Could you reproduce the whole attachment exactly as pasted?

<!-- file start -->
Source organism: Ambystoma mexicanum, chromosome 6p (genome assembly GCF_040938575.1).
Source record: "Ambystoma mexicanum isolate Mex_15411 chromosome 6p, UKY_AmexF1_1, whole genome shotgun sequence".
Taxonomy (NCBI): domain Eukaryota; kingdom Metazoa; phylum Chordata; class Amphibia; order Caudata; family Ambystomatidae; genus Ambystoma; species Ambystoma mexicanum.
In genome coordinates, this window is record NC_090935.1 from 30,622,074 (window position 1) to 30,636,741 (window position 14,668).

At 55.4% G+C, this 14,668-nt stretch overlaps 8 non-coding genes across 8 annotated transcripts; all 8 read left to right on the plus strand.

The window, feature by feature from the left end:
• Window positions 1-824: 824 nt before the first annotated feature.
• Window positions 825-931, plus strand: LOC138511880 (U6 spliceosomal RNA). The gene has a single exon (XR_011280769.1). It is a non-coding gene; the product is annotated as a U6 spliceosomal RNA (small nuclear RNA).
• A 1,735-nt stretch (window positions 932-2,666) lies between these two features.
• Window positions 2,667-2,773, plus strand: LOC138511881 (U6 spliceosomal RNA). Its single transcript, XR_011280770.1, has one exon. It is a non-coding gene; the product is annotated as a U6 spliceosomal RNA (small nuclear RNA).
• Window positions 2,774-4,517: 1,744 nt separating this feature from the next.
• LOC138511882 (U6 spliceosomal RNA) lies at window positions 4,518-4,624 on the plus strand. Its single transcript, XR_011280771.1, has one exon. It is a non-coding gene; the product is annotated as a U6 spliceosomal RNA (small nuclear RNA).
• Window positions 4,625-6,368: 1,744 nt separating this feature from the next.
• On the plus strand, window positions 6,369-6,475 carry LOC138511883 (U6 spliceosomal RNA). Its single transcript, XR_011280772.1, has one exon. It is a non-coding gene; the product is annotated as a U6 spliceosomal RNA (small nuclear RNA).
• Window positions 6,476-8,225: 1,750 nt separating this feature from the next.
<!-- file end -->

Source organism: Ambystoma mexicanum, chromosome 6p (genome assembly GCF_040938575.1).
Source record: "Ambystoma mexicanum isolate Mex_15411 chromosome 6p, UKY_AmexF1_1, whole genome shotgun sequence".
Taxonomy (NCBI): domain Eukaryota; kingdom Metazoa; phylum Chordata; class Amphibia; order Caudata; family Ambystomatidae; genus Ambystoma; species Ambystoma mexicanum.
In genome coordinates, this window is record NC_090935.1 from 30,622,074 (window position 1) to 30,636,741 (window position 14,668).

At 55.4% G+C, this 14,668-nt stretch overlaps 8 non-coding genes across 8 annotated transcripts; all 8 read left to right on the plus strand.

The window, feature by feature from the left end:
• Window positions 1-824: 824 nt before the first annotated feature.
• Window positions 825-931, plus strand: LOC138511880 (U6 spliceosomal RNA). The gene has a single exon (XR_011280769.1). It is a non-coding gene; the product is annotated as a U6 spliceosomal RNA (small nuclear RNA).
• A 1,735-nt stretch (window positions 932-2,666) lies between these two features.
• Window positions 2,667-2,773, plus strand: LOC138511881 (U6 spliceosomal RNA). Its single transcript, XR_011280770.1, has one exon. It is a non-coding gene; the product is annotated as a U6 spliceosomal RNA (small nuclear RNA).
• Window positions 2,774-4,517: 1,744 nt separating this feature from the next.
• LOC138511882 (U6 spliceosomal RNA) lies at window positions 4,518-4,624 on the plus strand. Its single transcript, XR_011280771.1, has one exon. It is a non-coding gene; the product is annotated as a U6 spliceosomal RNA (small nuclear RNA).
• Window positions 4,625-6,368: 1,744 nt separating this feature from the next.
• On the plus strand, window positions 6,369-6,475 carry LOC138511883 (U6 spliceosomal RNA). Its single transcript, XR_011280772.1, has one exon. It is a non-coding gene; the product is annotated as a U6 spliceosomal RNA (small nuclear RNA).
• Window positions 6,476-8,225: 1,750 nt separating this feature from the next.